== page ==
Borewells tapping deeper fractured aquifer are feasible along potential features in the midland and hill ranges. Potential fractures are seen down to 240 M and the most productive zone is between 60 M and 175 M. The discharge of borewells range between 3,600 Iph and 1,25,000 Iph. In laterites, which is the most widely distributed lithological area in the state having a thickness from a 3 M to 30 M, the depth of water level ranges from less than a meter to 25 M.bgl. Lateries from potential aquifer along valleys and can sustain wells with yields in the range of 0.5 M³ to 6 M³ per day. Along the coastal plains the ground water occurs at depth ranging from less than a meter to 6 M.bgl. Filter point wells are feasible wherever the saturated availability indicate that ground water depths are farthest for laterite regions and shallowest for coastal alluvium during all times of the year. The availability of the groundwater level between the post and ore monsoon levels varies widely. The water level fluctuations in the post monsoon and ore monsoon vary between coastal alluvium, river alluvium and valley hills.


Groundwater Availiability of Kerala:

 

               Ground water fulfils the irrigation needs of around 50 percent of irrigated area. The total Annual ground water availability in Kerala State has been computed as 6.620 Billion Cubic Meter (BCM) and the net ground water availability in the entire state is 6.029 BCM. The rainfall recharge accounts for about 82 percent of the annual recharge. The annual ground water draft for all uses in the state is 2.809BCM. The net Ground water availability for future irrigation development in the state as in 2009 is of the order of 3.021 BCM. The overall stage of development of the State is 47 percent. The district wise stage of development is maximum in Kasaragod (71 percent) and minimum in Wayanad district (17 percent). Details are given here  The net annual ground water availability for the state of Kerala during 2009 has reduced to 3.22 per cent compared with the data during 2004. The annual ground water draft for all uses has reduced by 3.80 per cent during the period. The net ground water availability for future irrigation development in the state as a whole shows a decline of 1.74 per cent in 2009 compared to 2004.

 

                As per 2011 census, 65 percent of rural and 59 percent of urban households have wells. The ground water potential of Kerala is limited because 88 percent of the total geographical area of the State is underlain by crystalline rocks devoid of any porosity. There are 10 different principal aquifer systems in Kerala. Groundwater in Kerala has a potential of 34-601 metres below ground level (mbgl) and the yield varies between 0.1 – 38 lps (litres per second) depending on the area.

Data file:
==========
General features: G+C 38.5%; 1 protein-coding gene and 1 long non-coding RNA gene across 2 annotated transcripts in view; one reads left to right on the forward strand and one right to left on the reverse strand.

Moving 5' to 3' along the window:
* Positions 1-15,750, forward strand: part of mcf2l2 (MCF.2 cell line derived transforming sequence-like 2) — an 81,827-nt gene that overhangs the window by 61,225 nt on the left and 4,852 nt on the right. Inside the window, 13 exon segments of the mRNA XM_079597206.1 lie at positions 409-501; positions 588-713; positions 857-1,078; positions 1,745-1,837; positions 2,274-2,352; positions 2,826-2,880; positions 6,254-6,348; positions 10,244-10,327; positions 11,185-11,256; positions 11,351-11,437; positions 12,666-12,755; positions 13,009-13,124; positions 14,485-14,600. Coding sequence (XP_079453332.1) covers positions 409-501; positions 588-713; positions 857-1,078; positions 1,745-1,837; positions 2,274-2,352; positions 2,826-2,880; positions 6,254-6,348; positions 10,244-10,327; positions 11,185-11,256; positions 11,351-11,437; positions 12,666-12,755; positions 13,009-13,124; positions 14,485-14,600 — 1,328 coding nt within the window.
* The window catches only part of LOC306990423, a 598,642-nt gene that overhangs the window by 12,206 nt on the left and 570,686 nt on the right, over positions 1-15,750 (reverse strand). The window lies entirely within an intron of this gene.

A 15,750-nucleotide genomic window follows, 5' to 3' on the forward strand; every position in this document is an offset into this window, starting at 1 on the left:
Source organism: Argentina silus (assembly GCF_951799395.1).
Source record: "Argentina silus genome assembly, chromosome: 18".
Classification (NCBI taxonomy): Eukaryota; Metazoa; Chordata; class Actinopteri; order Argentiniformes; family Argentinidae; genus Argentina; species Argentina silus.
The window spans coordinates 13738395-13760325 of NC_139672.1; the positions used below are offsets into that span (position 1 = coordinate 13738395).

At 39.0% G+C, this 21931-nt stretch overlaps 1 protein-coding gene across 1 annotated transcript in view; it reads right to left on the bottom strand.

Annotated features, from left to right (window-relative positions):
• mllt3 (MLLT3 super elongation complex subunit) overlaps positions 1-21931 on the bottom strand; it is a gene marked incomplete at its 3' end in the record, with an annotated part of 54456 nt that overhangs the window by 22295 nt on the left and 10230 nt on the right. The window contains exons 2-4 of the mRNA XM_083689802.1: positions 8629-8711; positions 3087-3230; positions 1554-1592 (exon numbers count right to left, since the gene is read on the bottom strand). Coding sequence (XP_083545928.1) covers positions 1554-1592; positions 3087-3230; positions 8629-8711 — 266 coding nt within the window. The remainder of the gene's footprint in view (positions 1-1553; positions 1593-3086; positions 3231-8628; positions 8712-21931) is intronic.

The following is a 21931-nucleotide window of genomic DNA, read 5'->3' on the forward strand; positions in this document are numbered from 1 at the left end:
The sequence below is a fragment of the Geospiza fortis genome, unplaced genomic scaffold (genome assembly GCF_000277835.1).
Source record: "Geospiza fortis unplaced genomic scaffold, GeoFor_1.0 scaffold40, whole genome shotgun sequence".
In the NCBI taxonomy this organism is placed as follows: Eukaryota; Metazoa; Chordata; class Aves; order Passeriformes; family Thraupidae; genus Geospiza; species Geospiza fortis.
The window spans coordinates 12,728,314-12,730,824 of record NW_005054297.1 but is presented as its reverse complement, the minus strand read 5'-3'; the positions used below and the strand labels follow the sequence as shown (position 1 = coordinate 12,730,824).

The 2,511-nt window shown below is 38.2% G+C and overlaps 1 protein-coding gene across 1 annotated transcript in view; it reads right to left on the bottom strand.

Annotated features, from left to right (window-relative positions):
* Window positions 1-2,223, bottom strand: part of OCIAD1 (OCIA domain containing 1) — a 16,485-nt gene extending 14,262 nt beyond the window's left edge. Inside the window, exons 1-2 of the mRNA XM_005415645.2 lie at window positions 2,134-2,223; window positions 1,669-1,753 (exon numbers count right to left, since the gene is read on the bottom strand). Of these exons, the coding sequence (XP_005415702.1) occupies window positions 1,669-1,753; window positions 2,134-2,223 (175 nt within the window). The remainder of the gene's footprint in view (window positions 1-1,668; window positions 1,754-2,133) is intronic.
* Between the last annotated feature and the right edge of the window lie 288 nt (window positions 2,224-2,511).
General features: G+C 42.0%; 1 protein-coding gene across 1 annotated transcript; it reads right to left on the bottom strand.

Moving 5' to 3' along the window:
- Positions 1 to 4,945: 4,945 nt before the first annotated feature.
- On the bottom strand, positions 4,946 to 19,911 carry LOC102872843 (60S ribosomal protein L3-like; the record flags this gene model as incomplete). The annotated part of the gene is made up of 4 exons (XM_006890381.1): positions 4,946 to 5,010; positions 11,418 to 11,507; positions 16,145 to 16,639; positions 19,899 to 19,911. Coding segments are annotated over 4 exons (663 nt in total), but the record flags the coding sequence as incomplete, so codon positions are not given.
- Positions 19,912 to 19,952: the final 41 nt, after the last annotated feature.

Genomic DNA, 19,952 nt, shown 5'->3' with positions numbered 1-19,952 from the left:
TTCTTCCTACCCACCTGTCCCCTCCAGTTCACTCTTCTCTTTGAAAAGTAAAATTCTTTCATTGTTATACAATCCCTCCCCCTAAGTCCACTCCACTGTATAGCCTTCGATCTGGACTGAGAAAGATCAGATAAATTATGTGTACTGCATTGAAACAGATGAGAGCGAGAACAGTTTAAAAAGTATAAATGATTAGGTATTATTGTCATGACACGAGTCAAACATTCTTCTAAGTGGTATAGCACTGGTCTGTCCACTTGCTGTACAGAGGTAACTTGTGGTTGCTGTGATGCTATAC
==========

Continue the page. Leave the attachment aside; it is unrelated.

As per ground water resource data 2011, the total annual ground water availability and the net groundwater availability in the State is 6.69 Billion Cubic Meter (BCM) and 6.07 BCM respectively. The annual ground water draft for all uses in the State is 2.84 BCM out of which 1.31 BCM is for irrigation purpose. 3.07 BCM is the net ground water availability for future irrigation development in the State. The stage of ground water development of our State is 47%. Among the districts, Kasaragod and Wayanad ranks maximum and minimum with 71% and 18% respectively. Out of the 152 revenue blocks assessed in the State during 2011 for groundwater potential, 1 block (Chittur) is categorized as over exploited, 2 blocks (Kasaragod, Malampuzha) as critical, 23 blocks as semi- critical and 126 blocks as safe. The details of Ground Water Resources of Kerala during 2011 is given here.

 

             As per ground water resource data 2013 assessment, total Annual Ground Water Availability in Kerala State as on March 31, 2013 has been computed as 5.664 Billion Cubic Metre (BCM). Rainfall recharge accounts for about 82 percent of the annual recharge, with the remainder contributed by other sources. The contribution of districts to the total annual recharge of the State is shown below: Contribution of districts to the Total Annual Ground Water Recharge in Kerala

 


Contribution of districts to the Total Annual Ground Water Recharge in Kerala

 

 

As per the assessment 2013, the Net Ground Water Availability for the entire State is 5.664 billion cubic metre (BCM). The district-wise availability in the State ranges from 200.43MCM in Idukki district to 637.83MCM in Palakkad district. The Annual Ground Water Draft for all uses in the State is of the order of 2.635 BCM and ranges from 54.74 MCM in Wayanad district to 352.85 MCM in Palakkad district. Details of block- wise groundwater draft are given in Annexure IIID. The spatial distribution of ground water draft among districts in the State is shown below: 

 

 

Distribution of ground water draft in Kerala as in March 2013

 

The Net Ground Water Availability for future irrigation development in the State as in March 2013 is of the order of 2.94 BCM. The district-wise net ground water availability ranges from 98.65 MCM in Kasargod district to 325.33 MCM in Ernakulam district. District-wise status of Net Ground Water Availability and Annual Ground Water Draft for all uses is shown below: Status of 

 

 

Net Ground Water Availability & Ground Water Draft (As in March 2013)

 

 


      

 

 

 Categorization of Blocks

 

                 As per 2013reports, the assessment units have been categorized as “Over-exploited”, “Critical”, “Semi-critical” or “Safe” on the basis of Stage of Ground Water Development and the long-term decline of average ground water levels in the observations wells in the assessment unit, as per the criteria suggested in GEC-1997 methodology. Decline of ground water levels of 15 cm per year or more has been considered significant in the State while categorizing the blocks. However, in such units where the monsoon recharge has been computed by ad-hoc method on account of the water level data not being representative, categorization has been done primarily on the basis of stage of development and the existing ground situation. Out of 152 assessed units in the State, Chittur block of Palakkad district has been categorized as ‘Over-exploited’ and 2 blocks (Kasargod block of Kasargod district and Malampuzha block of Palakkad district) have been categorized as “Critical”. Out of the remaining blocks, 18blocks are “Semi-critical” and 131 blocks are “Safe”.